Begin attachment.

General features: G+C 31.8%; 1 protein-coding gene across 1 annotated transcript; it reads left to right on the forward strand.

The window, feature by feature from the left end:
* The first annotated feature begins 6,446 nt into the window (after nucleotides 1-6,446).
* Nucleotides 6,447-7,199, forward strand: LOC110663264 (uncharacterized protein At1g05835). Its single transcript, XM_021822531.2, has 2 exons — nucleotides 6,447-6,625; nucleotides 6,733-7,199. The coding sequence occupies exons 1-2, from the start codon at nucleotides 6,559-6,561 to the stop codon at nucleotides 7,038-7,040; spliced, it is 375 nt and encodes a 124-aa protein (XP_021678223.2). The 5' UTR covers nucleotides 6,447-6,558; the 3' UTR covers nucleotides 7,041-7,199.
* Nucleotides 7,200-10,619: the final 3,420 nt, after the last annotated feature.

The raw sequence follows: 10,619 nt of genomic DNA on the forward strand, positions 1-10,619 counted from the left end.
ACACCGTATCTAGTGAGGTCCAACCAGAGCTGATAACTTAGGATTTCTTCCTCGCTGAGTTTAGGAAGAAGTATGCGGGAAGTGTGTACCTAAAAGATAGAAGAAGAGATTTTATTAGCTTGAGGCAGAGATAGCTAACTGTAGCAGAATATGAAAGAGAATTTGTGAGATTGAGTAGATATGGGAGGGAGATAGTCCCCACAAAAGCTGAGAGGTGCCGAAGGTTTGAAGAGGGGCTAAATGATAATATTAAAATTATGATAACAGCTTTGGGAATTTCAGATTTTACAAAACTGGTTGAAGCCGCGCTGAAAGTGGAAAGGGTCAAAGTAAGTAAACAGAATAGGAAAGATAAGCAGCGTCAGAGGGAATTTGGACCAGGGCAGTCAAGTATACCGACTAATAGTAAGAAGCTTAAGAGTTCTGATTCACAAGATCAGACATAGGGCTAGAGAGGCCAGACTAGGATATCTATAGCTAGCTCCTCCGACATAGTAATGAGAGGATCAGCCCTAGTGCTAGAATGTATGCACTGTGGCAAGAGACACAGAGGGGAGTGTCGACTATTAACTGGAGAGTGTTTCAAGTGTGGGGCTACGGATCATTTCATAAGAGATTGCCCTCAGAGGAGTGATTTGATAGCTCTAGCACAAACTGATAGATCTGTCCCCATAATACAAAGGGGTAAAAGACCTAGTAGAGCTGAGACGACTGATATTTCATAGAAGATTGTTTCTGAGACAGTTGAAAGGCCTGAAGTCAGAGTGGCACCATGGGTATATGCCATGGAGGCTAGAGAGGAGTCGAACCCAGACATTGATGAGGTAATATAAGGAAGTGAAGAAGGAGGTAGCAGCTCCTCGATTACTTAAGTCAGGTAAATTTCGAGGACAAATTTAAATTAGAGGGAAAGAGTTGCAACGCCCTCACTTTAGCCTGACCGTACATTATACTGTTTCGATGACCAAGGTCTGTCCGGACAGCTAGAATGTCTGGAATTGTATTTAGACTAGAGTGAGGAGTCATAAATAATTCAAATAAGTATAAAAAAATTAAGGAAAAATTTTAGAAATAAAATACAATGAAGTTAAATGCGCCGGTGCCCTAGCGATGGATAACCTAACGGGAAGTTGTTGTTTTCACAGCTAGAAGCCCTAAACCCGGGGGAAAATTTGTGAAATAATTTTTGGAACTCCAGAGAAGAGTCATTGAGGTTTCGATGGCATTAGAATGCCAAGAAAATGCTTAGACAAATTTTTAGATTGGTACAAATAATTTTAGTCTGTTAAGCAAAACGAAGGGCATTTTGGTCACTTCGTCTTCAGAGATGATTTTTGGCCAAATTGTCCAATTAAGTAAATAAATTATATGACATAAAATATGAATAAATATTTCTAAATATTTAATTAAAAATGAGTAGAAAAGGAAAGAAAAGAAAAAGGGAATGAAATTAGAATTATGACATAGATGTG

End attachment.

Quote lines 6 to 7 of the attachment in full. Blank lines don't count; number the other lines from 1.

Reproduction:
The raw sequence follows: 10,619 nt of genomic DNA on the forward strand, positions 1-10,619 counted from the left end.
ACACCGTATCTAGTGAGGTCCAACCAGAGCTGATAACTTAGGATTTCTTCCTCGCTGAGTTTAGGAAGAAGTATGCGGGAAGTGTGTACCTAAAAGATAGAAGAAGAGATTTTATTAGCTTGAGGCAGAGATAGCTAACTGTAGCAGAATATGAAAGAGAATTTGTGAGATTGAGTAGATATGGGAGGGAGATAGTCCCCACAAAAGCTGAGAGGTGCCGAAGGTTTGAAGAGGGGCTAAATGATAATATTAAAATTATGATAACAGCTTTGGGAATTTCAGATTTTACAAAACTGGTTGAAGCCGCGCTGAAAGTGGAAAGGGTCAAAGTAAGTAAACAGAATAGGAAAGATAAGCAGCGTCAGAGGGAATTTGGACCAGGGCAGTCAAGTATACCGACTAATAGTAAGAAGCTTAAGAGTTCTGATTCACAAGATCAGACATAGGGCTAGAGAGGCCAGACTAGGATATCTATAGCTAGCTCCTCCGACATAGTAATGAGAGGATCAGCCCTAGTGCTAGAATGTATGCACTGTGGCAAGAGACACAGAGGGGAGTGTCGACTATTAACTGGAGAGTGTTTCAAGTGTGGGGCTACGGATCATTTCATAAGAGATTGCCCTCAGAGGAGTGATTTGATAGCTCTAGCACAAACTGATAGATCTGTCCCCATAATACAAAGGGGTAAAAGACCTAGTAGAGCTGAGACGACTGATATTTCATAGAAGATTGTTTCTGAGACAGTTGAAAGGCCTGAAGTCAGAGTGGCACCATGGGTATATGCCATGGAGGCTAGAGAGGAGTCGAACCCAGACATTGATGAGGTAATATAAGGAAGTGAAGAAGGAGGTAGCAGCTCCTCGATTACTTAAGTCAGGTAAATTTCGAGGACAAATTTAAATTAGAGGGAAAGAGTTGCAACGCCCTCACTTTAGCCTGACCGTACATTATACTGTTTCGATGACCAAGGTCTGTCCGGACAGCTAGAATGTCTGGAATTGTATTTAGACTAGAGTGAGGAGTCATAAATAATTCAAATAAGTATAAAAAAATTAAGGAAAAATTTTAGAAATAAAATACAATGAAGTTAAATGCGCCGGTGCCCTAGCGATGGATAACCTAACGGGAAGTTGTTGTTTTCACAGCTAGAAGCCCTAAACCCGGGGGAAAATTTGTGAAATAATTTTTGGAACTCCAGAGAAGAGTCATTGAGGTTTCGATGGCATTAGAATGCCAAGAAAATGCTTAGACAAATTTTTAGATTGGTACAAATAATTTTAGTCTGTTAAGCAAAACGAAGGGCATTTTGGTCACTTCGTCTTCAGAGATGATTTTTGGCCAAATTGTCCAATTAAGTAAATAAATTATATGACATAAAATATGAATAAATATTTCTAAATATTTAATTAAAAATGAGTAGAAAAGGAAAGAAAAGAAAAAGGGAATGAAATTAGAATTATGACATAGATGTG